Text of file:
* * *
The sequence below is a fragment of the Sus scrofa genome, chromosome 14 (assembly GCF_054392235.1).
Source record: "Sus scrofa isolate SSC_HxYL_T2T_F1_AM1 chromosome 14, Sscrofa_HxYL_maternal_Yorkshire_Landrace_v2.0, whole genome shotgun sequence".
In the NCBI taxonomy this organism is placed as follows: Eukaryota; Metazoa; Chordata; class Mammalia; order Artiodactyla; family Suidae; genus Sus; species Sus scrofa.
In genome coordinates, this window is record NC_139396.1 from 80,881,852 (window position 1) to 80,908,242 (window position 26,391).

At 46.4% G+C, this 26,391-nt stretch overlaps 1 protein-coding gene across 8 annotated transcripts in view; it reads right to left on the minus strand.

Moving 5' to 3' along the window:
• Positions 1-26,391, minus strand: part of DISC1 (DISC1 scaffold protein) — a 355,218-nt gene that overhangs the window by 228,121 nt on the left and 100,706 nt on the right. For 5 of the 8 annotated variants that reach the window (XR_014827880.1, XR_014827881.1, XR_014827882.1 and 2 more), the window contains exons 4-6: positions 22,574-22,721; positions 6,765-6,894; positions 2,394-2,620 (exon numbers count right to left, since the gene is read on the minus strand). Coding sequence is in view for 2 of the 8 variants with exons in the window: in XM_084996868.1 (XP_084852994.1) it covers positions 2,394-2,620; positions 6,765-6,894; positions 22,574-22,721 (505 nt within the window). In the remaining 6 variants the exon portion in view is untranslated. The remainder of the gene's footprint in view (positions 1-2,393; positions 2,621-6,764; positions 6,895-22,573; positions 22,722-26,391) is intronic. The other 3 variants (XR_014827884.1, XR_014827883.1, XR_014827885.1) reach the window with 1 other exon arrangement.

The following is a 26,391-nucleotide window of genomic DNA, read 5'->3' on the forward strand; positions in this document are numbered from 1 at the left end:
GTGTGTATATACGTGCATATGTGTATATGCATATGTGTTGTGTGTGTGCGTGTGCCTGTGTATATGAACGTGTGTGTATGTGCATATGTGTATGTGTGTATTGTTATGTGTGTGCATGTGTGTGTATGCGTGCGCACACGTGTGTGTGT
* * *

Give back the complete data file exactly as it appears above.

The sequence below is a fragment of the Sus scrofa genome, chromosome 14 (assembly GCF_054392235.1).
Source record: "Sus scrofa isolate SSC_HxYL_T2T_F1_AM1 chromosome 14, Sscrofa_HxYL_maternal_Yorkshire_Landrace_v2.0, whole genome shotgun sequence".
In the NCBI taxonomy this organism is placed as follows: Eukaryota; Metazoa; Chordata; class Mammalia; order Artiodactyla; family Suidae; genus Sus; species Sus scrofa.
In genome coordinates, this window is record NC_139396.1 from 80,881,852 (window position 1) to 80,908,242 (window position 26,391).

At 46.4% G+C, this 26,391-nt stretch overlaps 1 protein-coding gene across 8 annotated transcripts in view; it reads right to left on the minus strand.

Moving 5' to 3' along the window:
• Positions 1-26,391, minus strand: part of DISC1 (DISC1 scaffold protein) — a 355,218-nt gene that overhangs the window by 228,121 nt on the left and 100,706 nt on the right. For 5 of the 8 annotated variants that reach the window (XR_014827880.1, XR_014827881.1, XR_014827882.1 and 2 more), the window contains exons 4-6: positions 22,574-22,721; positions 6,765-6,894; positions 2,394-2,620 (exon numbers count right to left, since the gene is read on the minus strand). Coding sequence is in view for 2 of the 8 variants with exons in the window: in XM_084996868.1 (XP_084852994.1) it covers positions 2,394-2,620; positions 6,765-6,894; positions 22,574-22,721 (505 nt within the window). In the remaining 6 variants the exon portion in view is untranslated. The remainder of the gene's footprint in view (positions 1-2,393; positions 2,621-6,764; positions 6,895-22,573; positions 22,722-26,391) is intronic. The other 3 variants (XR_014827884.1, XR_014827883.1, XR_014827885.1) reach the window with 1 other exon arrangement.

The following is a 26,391-nucleotide window of genomic DNA, read 5'->3' on the forward strand; positions in this document are numbered from 1 at the left end:
GTGTGTATATACGTGCATATGTGTATATGCATATGTGTTGTGTGTGTGCGTGTGCCTGTGTATATGAACGTGTGTGTATGTGCATATGTGTATGTGTGTATTGTTATGTGTGTGCATGTGTGTGTATGCGTGCGCACACGTGTGTGTGT